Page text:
Fit like? I am Jo, native Aberdonian, former teuchter and adopted Glaswegian. I also have blue hair. I’m the scary one that spends a great deal of time trying not to swear (as much) in class. I have always been a writer. Since I was a kid, my nose was either buried in a book or I was scribbling furiously in notebooks – in between catching tadpoles and fighting with boys.
My all-time favourite book is Alice’s Adventures in Wonderland by Lewis Carroll. I was spellbound by Roald Dahl’s imaginative storytelling, absurd hilarity and wonderful hyper-real characters. I read George’s Marvellous Medicine countless times, along with The Twits, using the world of fantasy and magic as an escape from the real world.
I read a short story called ‘The Pedestrian’ by Ray Bradbury and went on to trawl my way through everything he ever penned, but I have a special fondness for Something Wicked This Way Comes. If you haven’t partaken already, I insist that you do. From then on, my love affair with weirdness and wonder has done nothing but mushroom, bordering on the obsessive. I drooled over books that had a series of three or more, becoming a sucker for Science Fiction and Fantasy. I devoured titles by Douglas Adams, Phillip K Dick, Terry Pratchett, David Eddings, JRR Tolkien, Neil Gaiman, Robert Jordan, Stephen Donaldson and a whole host of others. I love the anticipation of being sucked into another world.
I’m not what you would call ‘well read’, and feel a little intimidated by the academic parts of the class. I just read what I like. I was possessed by George Orwell’s Nineteen Eighty-Four and its relevance to the present day continues to astound me. I own a giant, ever growing book pile which includes one huge book containing seven George Orwell novels. I will finish it one day, but something new always gets added to the pile. I accepted a long time ago that I’ll never be ‘done’ reading. There are simply too many great books, there is no finish line for me.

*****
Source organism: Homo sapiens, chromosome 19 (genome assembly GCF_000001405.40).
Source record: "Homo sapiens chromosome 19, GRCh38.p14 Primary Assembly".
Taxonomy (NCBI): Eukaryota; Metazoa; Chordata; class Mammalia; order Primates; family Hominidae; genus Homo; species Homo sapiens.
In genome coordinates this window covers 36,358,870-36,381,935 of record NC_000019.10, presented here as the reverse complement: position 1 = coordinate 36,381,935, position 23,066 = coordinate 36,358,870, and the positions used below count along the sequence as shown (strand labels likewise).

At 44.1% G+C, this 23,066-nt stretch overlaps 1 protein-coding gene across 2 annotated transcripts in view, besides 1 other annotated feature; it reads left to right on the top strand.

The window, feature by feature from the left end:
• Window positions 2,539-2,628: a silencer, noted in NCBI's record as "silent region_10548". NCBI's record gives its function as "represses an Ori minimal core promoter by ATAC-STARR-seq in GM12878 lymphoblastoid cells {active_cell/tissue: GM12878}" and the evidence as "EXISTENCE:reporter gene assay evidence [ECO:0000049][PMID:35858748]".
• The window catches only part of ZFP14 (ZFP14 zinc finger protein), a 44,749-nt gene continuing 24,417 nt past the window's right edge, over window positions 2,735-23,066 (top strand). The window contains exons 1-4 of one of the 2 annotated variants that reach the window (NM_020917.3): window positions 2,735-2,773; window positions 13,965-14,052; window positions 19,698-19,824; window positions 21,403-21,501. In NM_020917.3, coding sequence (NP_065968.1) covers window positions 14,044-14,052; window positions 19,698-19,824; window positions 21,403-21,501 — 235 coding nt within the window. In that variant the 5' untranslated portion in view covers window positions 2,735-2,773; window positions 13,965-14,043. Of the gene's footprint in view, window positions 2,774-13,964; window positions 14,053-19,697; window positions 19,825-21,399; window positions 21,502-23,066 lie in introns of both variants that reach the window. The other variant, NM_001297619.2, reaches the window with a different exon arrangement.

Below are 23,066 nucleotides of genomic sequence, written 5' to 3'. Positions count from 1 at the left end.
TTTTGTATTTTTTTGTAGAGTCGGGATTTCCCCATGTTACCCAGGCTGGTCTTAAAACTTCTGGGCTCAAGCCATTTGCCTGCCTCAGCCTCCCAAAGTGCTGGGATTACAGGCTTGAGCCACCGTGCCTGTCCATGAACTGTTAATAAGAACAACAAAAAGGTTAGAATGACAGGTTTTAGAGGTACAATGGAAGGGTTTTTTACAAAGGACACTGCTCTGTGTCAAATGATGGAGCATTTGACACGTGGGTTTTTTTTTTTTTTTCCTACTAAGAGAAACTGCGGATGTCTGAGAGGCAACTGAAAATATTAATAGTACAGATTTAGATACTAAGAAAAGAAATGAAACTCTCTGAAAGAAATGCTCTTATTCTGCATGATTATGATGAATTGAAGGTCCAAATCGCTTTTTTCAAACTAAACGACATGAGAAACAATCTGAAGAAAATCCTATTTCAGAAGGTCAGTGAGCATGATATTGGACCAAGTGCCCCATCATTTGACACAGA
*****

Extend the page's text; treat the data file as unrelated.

I adore the strange and unusual, so when a friend suggested that I read Kurt Vonnegut, I selected Slaughterhouse Five. I was not disappointed. I love stories that fling your brain around in a knapsack and chuck it at a brick wall, so that half way through the book, you are going ‘eh? Fits this aboot?’ and by the end of the book you are still not really sure because it is all up for debate. Slaughterhouse Five did that to me and I am insanely (literally) looking forward to reading more of his work. I am not a fan of sugary ‘new equilibrium’ Hollywood endings.
I recently finished The Year of Magical Thinking by Joan Didion. I was really disappointed and quite annoyed, because it took me ages to finish. I really struggled with it. My high expectations that it might give me some answers about my own grieving process were not met in the slightest.
I am currently reading two books (I have a terrible habit of reading several books at once) The Grief Club by Melody Beattie – not what I would usually read, but on advice I gave it a whirl. One chapter at a time is all I can do, but I am getting lots of healing from it despite the slow going. The other book I am reading at the moment is The Zen Art of Writing by Ray Bradbury – a superb collection of essays and short stories about his writing processes. I am practically overdosing on inspiration despite being just halfway through. It inspired me to find this course.
What do I want out of this year? I want to scream in the face of fear, write anyway and become my own Ray Bradbury, a writing rebel with pen poised, ready to break all the rules.